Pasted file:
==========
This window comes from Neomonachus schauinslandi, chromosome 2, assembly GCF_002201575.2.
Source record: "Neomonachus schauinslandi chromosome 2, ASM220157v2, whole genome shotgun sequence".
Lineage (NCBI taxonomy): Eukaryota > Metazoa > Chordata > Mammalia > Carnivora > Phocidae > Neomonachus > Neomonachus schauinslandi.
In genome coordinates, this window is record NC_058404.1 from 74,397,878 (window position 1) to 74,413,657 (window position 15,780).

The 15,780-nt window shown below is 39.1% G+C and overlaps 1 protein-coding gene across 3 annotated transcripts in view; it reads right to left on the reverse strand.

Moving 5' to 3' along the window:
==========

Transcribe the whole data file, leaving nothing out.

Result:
This window comes from Neomonachus schauinslandi, chromosome 2, assembly GCF_002201575.2.
Source record: "Neomonachus schauinslandi chromosome 2, ASM220157v2, whole genome shotgun sequence".
Lineage (NCBI taxonomy): Eukaryota > Metazoa > Chordata > Mammalia > Carnivora > Phocidae > Neomonachus > Neomonachus schauinslandi.
In genome coordinates, this window is record NC_058404.1 from 74,397,878 (window position 1) to 74,413,657 (window position 15,780).

The 15,780-nt window shown below is 39.1% G+C and overlaps 1 protein-coding gene across 3 annotated transcripts in view; it reads right to left on the reverse strand.

Moving 5' to 3' along the window: